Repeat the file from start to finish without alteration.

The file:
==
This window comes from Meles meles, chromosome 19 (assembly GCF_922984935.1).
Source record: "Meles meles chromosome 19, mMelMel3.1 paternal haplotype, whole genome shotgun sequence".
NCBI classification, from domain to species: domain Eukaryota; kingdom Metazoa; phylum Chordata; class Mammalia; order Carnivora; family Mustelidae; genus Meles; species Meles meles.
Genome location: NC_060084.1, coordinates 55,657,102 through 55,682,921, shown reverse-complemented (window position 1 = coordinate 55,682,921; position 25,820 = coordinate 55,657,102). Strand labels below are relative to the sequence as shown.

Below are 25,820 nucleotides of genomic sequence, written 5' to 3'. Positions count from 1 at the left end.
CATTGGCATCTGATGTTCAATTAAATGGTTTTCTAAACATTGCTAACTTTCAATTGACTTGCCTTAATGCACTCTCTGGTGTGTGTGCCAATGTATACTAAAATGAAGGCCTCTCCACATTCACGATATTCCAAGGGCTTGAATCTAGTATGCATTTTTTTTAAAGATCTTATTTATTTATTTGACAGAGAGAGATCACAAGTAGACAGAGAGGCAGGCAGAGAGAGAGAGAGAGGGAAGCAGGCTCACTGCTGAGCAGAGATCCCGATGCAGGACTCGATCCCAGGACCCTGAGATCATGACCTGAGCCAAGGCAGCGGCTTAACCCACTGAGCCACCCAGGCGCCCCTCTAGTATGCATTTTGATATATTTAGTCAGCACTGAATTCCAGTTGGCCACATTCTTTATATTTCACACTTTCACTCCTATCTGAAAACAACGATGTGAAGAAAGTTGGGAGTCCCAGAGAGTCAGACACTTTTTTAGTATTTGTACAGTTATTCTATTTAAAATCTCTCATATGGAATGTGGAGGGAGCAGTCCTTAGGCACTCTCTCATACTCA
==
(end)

This window comes from Meles meles, chromosome 19 (assembly GCF_922984935.1).
Source record: "Meles meles chromosome 19, mMelMel3.1 paternal haplotype, whole genome shotgun sequence".
NCBI classification, from domain to species: domain Eukaryota; kingdom Metazoa; phylum Chordata; class Mammalia; order Carnivora; family Mustelidae; genus Meles; species Meles meles.
Genome location: NC_060084.1, coordinates 55,657,102 through 55,682,921, shown reverse-complemented (window position 1 = coordinate 55,682,921; position 25,820 = coordinate 55,657,102). Strand labels below are relative to the sequence as shown.

Below are 25,820 nucleotides of genomic sequence, written 5' to 3'. Positions count from 1 at the left end.
CATTGGCATCTGATGTTCAATTAAATGGTTTTCTAAACATTGCTAACTTTCAATTGACTTGCCTTAATGCACTCTCTGGTGTGTGTGCCAATGTATACTAAAATGAAGGCCTCTCCACATTCACGATATTCCAAGGGCTTGAATCTAGTATGCATTTTTTTTAAAGATCTTATTTATTTATTTGACAGAGAGAGATCACAAGTAGACAGAGAGGCAGGCAGAGAGAGAGAGAGAGGGAAGCAGGCTCACTGCTGAGCAGAGATCCCGATGCAGGACTCGATCCCAGGACCCTGAGATCATGACCTGAGCCAAGGCAGCGGCTTAACCCACTGAGCCACCCAGGCGCCCCTCTAGTATGCATTTTGATATATTTAGTCAGCACTGAATTCCAGTTGGCCACATTCTTTATATTTCACACTTTCACTCCTATCTGAAAACAACGATGTGAAGAAAGTTGGGAGTCCCAGAGAGTCAGACACTTTTTTAGTATTTGTACAGTTATTCTATTTAAAATCTCTCATATGGAATGTGGAGGGAGCAGTCCTTAGGCACTCTCTCATACTCA